Vinyl siding, like other types of siding, improves energy efficiency in your home, protects it from outside elements, and creates property curb appeal. It is a popular choice for siding because it is durable, long-lasting, and is typically lower maintenance and lower cost compared with wooden siding.
However, vinyl siding does have some drawbacks, most notably that it can fade over time. We will look at this in more detail below.
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What Causes Vinyl Siding to Fade?
If you have seen older homes that have not had their siding replaced, then you have probably noticed that their siding has a faded, uneven, or sunbleached appearance. This may put you off investing in vinyl siding if it is just going to fade and look dated in a few years, but actually, any time of siding you get is, unfortunately, going to suffer from fading.
There is no material that is completely resistant to sun fading, though typically, the wooden siding will fade at a slower rate. While vinyl siding is the most susceptible to fading than other types of siding, there are many fade-resistant options for vinyl siding, which will fade at a much slower rate than you might expect.
Vinyl siding on older homes would typically need to be replaced every ten or so years because it had faded so badly that it had a negative effect on the look of the home. However, modern vinyl siding has seen vast improvements to manufacturing, which means that many types of vinyl siding will now look newer for longer.
If you want to keep your siding looking in its best condition, there are steps you can take, which we will discuss later, but unfortunately, you cannot remove the causal factors as these are weather-related.
The biggest factor which causes vinyl siding to fade is undoubtedly the sun and its harmful UV rays. If you live in an area that enjoys plenty of sunshine, then you can expect your siding to fade more quickly compared with a house located in a more cloudy and grey climate.
If your siding faded at an even rate, then this may not represent as much of a problem, but unfortunately, as the sun moves, different parts of your siding will experience fading, which will lead to an uneven fading on your home. This can give the exterior of your house an almost tie-dye effect, with some parts more heavily faded than others.
The aspect of your property, which faces the sun for the brightest part of the day, will be more faded than the other walls. Any barriers to sunlight reaching your siding will also create uneven fading. For example, if you have a tree that shades a part of your home, then this will not fade as much as the remainder, which is in full sun.
Any fixtures on your property, such as light fittings or a mailbox, will also prevent UV rays from reaching the siding, and therefore these parts will not fade. This can present a problem if you want to change your lights, for example, as you will have obvious parts of the siding which are a different color from the rest of the walls.
Rain can cause vinyl siding to fade, but this will happen at a much slower rate compared to fading from sunlight. Heavy rainfall can cause the protective layers on your vinyl siding to be worn away, and this is especially the case if you live near the coast where rain will have a higher salt content. The degradation of protective layers will make the siding more vulnerable to fading.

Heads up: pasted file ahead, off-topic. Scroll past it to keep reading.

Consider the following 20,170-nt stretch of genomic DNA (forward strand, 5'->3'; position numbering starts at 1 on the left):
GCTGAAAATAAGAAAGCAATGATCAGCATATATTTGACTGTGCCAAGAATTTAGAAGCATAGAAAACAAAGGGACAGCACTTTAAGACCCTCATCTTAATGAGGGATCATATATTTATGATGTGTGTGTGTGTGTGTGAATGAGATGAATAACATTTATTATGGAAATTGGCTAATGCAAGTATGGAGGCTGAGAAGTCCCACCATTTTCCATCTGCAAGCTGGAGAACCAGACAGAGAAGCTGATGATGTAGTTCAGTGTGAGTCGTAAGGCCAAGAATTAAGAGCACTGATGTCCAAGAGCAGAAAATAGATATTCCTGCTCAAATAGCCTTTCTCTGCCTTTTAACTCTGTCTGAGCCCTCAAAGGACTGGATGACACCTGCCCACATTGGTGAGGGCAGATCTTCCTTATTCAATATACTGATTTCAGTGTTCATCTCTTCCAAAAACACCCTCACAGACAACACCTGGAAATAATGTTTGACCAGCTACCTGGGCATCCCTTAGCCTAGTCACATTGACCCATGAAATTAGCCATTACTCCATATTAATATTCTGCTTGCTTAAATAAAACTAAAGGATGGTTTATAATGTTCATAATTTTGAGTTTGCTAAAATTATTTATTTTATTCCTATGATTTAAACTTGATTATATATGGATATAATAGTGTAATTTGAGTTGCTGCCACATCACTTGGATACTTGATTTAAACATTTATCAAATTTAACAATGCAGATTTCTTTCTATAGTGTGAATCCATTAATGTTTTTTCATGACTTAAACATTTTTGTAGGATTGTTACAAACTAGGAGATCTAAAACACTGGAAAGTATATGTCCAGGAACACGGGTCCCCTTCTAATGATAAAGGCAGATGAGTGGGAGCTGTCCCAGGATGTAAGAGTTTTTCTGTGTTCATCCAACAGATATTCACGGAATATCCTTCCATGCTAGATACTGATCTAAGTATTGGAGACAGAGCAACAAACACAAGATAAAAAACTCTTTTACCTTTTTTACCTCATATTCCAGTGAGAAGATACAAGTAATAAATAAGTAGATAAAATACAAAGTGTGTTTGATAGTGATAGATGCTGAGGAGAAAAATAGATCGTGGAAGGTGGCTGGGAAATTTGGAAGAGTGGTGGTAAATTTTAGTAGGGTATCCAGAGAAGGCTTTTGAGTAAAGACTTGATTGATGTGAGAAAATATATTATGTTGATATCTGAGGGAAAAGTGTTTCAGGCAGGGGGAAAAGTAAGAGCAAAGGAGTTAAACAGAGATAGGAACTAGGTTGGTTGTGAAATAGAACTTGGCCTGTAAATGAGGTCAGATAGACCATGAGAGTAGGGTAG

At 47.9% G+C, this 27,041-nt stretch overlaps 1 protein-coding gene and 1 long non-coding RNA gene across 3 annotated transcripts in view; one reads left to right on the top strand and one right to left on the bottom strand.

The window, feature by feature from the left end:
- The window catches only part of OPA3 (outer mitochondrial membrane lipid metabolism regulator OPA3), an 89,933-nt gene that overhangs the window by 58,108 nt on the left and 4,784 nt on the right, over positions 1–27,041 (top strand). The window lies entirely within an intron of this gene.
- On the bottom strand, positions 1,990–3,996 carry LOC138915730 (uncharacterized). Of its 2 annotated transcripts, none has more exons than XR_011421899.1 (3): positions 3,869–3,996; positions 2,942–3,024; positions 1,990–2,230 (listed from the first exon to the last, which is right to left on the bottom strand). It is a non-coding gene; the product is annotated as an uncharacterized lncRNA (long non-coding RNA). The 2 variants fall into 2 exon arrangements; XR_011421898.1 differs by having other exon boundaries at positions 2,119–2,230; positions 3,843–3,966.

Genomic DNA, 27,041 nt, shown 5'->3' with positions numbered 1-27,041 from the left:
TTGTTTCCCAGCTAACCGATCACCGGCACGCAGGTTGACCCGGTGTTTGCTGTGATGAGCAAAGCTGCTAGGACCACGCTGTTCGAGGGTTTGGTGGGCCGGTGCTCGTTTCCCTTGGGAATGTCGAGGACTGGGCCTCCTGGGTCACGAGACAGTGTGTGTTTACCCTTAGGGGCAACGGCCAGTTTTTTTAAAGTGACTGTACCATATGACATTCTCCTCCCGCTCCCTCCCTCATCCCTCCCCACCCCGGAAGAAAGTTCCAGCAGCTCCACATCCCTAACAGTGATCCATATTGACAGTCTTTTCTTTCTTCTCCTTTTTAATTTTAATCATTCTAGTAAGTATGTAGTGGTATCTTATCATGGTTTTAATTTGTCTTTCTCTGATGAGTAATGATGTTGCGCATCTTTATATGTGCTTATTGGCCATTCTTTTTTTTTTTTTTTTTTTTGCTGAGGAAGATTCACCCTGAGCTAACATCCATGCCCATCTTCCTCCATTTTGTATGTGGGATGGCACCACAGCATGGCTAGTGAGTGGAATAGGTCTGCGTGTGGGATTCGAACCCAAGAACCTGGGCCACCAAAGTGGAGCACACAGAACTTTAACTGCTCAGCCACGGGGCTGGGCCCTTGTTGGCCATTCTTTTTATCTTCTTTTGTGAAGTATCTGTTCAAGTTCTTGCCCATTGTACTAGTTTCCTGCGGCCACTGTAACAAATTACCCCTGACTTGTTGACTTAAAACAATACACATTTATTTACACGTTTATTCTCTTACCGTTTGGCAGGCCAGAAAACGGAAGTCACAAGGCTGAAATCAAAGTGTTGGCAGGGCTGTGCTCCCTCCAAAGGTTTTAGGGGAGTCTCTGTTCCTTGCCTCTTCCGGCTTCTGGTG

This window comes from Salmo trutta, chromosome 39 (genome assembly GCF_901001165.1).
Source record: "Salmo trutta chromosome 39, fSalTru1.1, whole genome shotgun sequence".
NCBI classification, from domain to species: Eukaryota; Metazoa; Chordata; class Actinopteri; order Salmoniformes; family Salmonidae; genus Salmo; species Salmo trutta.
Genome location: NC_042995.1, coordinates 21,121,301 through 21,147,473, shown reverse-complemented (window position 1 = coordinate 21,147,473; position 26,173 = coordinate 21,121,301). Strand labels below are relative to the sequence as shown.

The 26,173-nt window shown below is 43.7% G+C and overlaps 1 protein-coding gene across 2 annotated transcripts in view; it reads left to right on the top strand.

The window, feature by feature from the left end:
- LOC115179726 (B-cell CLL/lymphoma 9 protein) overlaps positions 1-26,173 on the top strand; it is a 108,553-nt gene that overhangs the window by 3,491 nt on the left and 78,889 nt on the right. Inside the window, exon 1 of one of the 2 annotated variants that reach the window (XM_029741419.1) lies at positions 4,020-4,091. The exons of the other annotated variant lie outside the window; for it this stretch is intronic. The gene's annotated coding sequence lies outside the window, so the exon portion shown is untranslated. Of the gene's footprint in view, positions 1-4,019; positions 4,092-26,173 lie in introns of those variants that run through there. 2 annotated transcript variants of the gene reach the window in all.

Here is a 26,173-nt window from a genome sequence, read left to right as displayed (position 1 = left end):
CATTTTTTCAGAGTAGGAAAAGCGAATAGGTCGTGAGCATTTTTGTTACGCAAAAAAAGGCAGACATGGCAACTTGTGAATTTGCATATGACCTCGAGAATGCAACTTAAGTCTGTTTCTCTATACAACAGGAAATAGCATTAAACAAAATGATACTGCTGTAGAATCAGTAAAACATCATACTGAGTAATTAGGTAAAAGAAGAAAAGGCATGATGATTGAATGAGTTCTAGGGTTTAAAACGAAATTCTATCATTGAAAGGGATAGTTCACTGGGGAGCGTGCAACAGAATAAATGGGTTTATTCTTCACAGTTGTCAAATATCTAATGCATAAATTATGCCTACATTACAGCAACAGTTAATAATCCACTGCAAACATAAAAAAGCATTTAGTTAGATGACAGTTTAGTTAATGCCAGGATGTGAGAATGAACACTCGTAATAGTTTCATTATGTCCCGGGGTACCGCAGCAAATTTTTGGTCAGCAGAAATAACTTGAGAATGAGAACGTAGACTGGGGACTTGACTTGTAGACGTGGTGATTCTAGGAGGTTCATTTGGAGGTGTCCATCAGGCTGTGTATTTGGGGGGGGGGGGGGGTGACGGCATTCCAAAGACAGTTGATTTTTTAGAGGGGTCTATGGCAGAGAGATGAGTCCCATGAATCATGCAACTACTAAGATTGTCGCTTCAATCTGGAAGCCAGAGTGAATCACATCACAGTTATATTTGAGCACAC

Moisture from snow can wear away protective layers on vinyl siding, much like rain. Snow can also lead to the fading of vinyl siding because snowfall on the ground will reflect the sun’s rays onto houses, causing them to experience double the level of UV rays for that time of year.
Preventing Vinyl Siding From Fading
Although you cannot completely prevent vinyl siding from fading, you can help to protect it to ensure it keeps its color for longer.
Vinyl siding suppliers suggest that vinyl siding is annually maintained by giving it a thorough wash. Once a year, use a jet washer to spray a vinyl cleaning solution over the siding. This will remove dust and pollen particles which, if allowed to build up, would damage the UV protective coating on your siding.
Fade Resistant Vinyl
If you choose a higher quality vinyl siding, then it is likely to retain its color for longer than a low-quality siding. This is because thicker siding has its color embedded deeper into the vinyl, and therefore even when the top layers become damaged, the color will still be visible.
On the thinner, cheaper siding, the color layer is only on the most outer part and, therefore, can be worn away more quickly. Most vinyl siding manufacturers offer a line of fade-resistant siding, which is worth paying a little extra for because it can extend the life of your siding by many years.
Choose Color Wisely
If you’re worried about vinyl siding fading, choose the vinyl siding color that won’t show fading as obviously. White or shades of beige, such as light tan, will not fade as noticeably as darker colors, and therefore will look newer for longer. Colors with red undertones, such as burgundy and orange, will typically show fading faster than other colors.
Older types of vinyl siding were renowned for fading, with darker colors fading the fastest. For this reason, darker shades were not widely available; however, the emergence of high-quality fade-resistant vinyl products means that you can now get vinyl siding in any color you like, including dark colors.
Though these will fade quicker than pale colors, you can expect modern vinyl siding to last for five to ten years before you start to notice fading, and it won’t look heavily faded for several decades.